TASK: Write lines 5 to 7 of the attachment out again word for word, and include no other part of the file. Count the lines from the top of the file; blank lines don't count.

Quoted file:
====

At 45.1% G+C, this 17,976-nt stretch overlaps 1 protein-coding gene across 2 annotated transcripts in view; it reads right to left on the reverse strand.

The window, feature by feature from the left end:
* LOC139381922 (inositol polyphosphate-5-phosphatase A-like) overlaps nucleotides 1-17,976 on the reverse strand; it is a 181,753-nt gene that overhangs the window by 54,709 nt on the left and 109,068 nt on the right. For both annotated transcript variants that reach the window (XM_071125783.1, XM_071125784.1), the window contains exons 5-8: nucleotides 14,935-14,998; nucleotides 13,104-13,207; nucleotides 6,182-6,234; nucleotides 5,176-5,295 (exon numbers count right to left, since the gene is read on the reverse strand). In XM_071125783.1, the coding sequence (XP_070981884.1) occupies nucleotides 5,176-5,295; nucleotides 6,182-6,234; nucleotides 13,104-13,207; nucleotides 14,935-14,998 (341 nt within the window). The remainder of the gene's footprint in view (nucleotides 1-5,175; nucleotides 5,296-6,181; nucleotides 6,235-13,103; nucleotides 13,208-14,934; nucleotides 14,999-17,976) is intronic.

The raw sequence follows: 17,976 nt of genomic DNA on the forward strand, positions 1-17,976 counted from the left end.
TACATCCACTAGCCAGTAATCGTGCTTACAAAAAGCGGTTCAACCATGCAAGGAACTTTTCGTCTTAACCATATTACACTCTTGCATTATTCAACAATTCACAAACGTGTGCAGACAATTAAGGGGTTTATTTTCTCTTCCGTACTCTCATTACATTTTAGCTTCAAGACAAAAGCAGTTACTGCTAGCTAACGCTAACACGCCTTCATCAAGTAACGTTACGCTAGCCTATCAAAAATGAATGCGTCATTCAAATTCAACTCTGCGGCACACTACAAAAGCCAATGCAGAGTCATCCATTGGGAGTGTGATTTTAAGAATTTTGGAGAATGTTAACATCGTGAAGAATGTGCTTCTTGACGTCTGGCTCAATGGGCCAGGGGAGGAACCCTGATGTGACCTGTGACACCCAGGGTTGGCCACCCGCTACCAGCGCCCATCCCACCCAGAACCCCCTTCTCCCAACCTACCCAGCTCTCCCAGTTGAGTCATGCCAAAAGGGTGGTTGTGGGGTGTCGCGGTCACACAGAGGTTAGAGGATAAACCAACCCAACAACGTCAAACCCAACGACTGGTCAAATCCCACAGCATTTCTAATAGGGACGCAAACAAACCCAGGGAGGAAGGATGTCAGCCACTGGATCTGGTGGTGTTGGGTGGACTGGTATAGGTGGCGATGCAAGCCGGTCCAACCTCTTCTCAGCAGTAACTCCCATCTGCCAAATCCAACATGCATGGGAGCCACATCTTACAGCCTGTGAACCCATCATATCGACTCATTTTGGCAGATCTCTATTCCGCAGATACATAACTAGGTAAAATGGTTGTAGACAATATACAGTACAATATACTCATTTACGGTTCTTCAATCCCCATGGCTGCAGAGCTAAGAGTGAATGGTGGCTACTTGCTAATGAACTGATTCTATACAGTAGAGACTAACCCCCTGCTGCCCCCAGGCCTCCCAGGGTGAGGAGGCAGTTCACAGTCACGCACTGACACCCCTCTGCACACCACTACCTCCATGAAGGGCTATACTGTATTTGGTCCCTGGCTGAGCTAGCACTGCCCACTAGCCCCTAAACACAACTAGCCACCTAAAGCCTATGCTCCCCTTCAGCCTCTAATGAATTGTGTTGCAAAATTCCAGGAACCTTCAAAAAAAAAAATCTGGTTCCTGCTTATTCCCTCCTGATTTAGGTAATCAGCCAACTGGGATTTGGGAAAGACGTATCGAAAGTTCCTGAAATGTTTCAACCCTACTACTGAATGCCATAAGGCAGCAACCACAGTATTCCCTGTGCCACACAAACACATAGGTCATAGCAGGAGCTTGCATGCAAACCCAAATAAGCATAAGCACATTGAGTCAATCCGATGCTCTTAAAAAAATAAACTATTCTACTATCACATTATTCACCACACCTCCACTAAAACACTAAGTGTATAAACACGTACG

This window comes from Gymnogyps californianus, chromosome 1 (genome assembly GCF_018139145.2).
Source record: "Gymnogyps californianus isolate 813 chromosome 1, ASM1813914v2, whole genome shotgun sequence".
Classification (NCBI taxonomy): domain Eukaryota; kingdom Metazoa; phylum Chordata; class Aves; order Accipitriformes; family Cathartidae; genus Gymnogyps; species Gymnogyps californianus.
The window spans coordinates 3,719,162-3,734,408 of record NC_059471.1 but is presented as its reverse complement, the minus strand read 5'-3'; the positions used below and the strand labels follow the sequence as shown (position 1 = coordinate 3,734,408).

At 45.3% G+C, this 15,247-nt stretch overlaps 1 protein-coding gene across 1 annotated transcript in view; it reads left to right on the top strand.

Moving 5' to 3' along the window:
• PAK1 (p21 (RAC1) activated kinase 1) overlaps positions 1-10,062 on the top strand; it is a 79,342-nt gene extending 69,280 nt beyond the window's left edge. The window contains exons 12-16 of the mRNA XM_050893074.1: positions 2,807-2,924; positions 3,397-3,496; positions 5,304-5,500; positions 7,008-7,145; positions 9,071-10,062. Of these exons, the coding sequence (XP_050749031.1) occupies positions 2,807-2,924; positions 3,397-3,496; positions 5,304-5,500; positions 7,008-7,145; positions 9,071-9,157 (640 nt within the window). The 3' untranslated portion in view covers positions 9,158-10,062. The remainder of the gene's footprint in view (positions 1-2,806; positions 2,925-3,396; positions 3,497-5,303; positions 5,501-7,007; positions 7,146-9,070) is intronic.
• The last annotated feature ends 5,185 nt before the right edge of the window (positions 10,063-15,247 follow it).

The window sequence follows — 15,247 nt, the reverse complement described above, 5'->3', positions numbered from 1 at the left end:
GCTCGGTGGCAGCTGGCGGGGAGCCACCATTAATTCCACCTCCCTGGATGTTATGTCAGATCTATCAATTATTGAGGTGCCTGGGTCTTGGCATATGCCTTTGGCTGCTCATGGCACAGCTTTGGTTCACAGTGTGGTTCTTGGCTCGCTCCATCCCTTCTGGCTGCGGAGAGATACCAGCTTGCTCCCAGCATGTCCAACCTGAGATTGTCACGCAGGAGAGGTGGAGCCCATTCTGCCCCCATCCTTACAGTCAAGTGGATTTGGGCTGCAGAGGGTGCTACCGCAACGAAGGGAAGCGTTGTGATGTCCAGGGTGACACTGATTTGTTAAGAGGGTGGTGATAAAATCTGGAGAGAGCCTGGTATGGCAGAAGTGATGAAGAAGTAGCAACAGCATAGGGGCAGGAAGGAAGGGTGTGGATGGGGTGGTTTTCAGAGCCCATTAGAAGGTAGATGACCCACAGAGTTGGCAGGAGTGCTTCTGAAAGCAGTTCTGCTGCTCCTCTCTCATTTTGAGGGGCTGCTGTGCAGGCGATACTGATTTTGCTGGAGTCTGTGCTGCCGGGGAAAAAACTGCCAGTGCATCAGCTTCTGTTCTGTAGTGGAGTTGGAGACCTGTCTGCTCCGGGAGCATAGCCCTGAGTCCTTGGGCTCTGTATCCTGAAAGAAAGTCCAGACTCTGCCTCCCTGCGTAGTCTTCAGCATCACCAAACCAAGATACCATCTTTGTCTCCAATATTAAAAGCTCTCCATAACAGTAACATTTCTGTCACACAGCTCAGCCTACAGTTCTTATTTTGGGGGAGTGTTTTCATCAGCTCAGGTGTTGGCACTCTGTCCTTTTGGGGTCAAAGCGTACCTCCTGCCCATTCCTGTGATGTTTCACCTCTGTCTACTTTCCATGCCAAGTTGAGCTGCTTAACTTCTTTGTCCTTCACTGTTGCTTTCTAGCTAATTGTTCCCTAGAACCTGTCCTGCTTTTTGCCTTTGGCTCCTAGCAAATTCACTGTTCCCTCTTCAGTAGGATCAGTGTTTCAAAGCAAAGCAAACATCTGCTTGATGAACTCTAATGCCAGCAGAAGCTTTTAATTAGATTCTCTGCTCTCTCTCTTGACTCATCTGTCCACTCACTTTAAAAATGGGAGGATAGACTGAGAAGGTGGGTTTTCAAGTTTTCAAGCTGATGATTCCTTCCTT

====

TACATCCACTAGCCAGTAATCGTGCTTACAAAAAGCGGTTCAACCATGCAAGGAACTTTTCGTCTTAACCATATTACACTCTTGCATTATTCAACAATTCACAAACGTGTGCAGACAATTAAGGGGTTTATTTTCTCTTCCGTACTCTCATTACATTTTAGCTTCAAGACAAAAGCAGTTACTGCTAGCTAACGCTAACACGCCTTCATCAAGTAACGTTACGCTAGCCTATCAAAAATGAATGCGTCATTCAAATTCAACTCTGCGGCACACTACAAAAGCCAATGCAGAGTCATCCATTGGGAGTGTGATTTTAAGAATTTTGGAGAATGTTAACATCGTGAAGAATGTGCTTCTTGACGTCTGGCTCAATGGGCCAGGGGAGGAACCCTGATGTGACCTGTGACACCCAGGGTTGGCCACCCGCTACCAGCGCCCATCCCACCCAGAACCCCCTTCTCCCAACCTACCCAGCTCTCCCAGTTGAGTCATGCCAAAAGGGTGGTTGTGGGGTGTCGCGGTCACACAGAGGTTAGAGGATAAACCAACCCAACAACGTCAAACCCAACGACTGGTCAAATCCCACAGCATTTCTAATAGGGACGCAAACAAACCCAGGGAGGAAGGATGTCAGCCACTGGATCTGGTGGTGTTGGGTGGACTGGTATAGGTGGCGATGCAAGCCGGTCCAACCTCTTCTCAGCAGTAACTCCCATCTGCCAAATCCAACATGCATGGGAGCCACATCTTACAGCCTGTGAACCCATCATATCGACTCATTTTGGCAGATCTCTATTCCGCAGATACATAACTAGGTAAAATGGTTGTAGACAATATACAGTACAATATACTCATTTACGGTTCTTCAATCCCCATGGCTGCAGAGCTAAGAGTGAATGGTGGCTACTTGCTAATGAACTGATTCTATACAGTAGAGACTAACCCCCTGCTGCCCCCAGGCCTCCCAGGGTGAGGAGGCAGTTCACAGTCACGCACTGACACCCCTCTGCACACCACTACCTCCATGAAGGGCTATACTGTATTTGGTCCCTGGCTGAGCTAGCACTGCCCACTAGCCCCTAAACACAACTAGCCACCTAAAGCCTATGCTCCCCTTCAGCCTCTAATGAATTGTGTTGCAAAATTCCAGGAACCTTCAAAAAAAAAAATCTGGTTCCTGCTTATTCCCTCCTGATTTAGGTAATCAGCCAACTGGGATTTGGGAAAGACGTATCGAAAGTTCCTGAAATGTTTCAACCCTACTACTGAATGCCATAAGGCAGCAACCACAGTATTCCCTGTGCCACACAAACACATAGGTCATAGCAGGAGCTTGCATGCAAACCCAAATAAGCATAAGCACATTGAGTCAATCCGATGCTCTTAAAAAAATAAACTATTCTACTATCACATTATTCACCACACCTCCACTAAAACACTAAGTGTATAAACACGTACG

This window comes from Gymnogyps californianus, chromosome 1 (genome assembly GCF_018139145.2).
Source record: "Gymnogyps californianus isolate 813 chromosome 1, ASM1813914v2, whole genome shotgun sequence".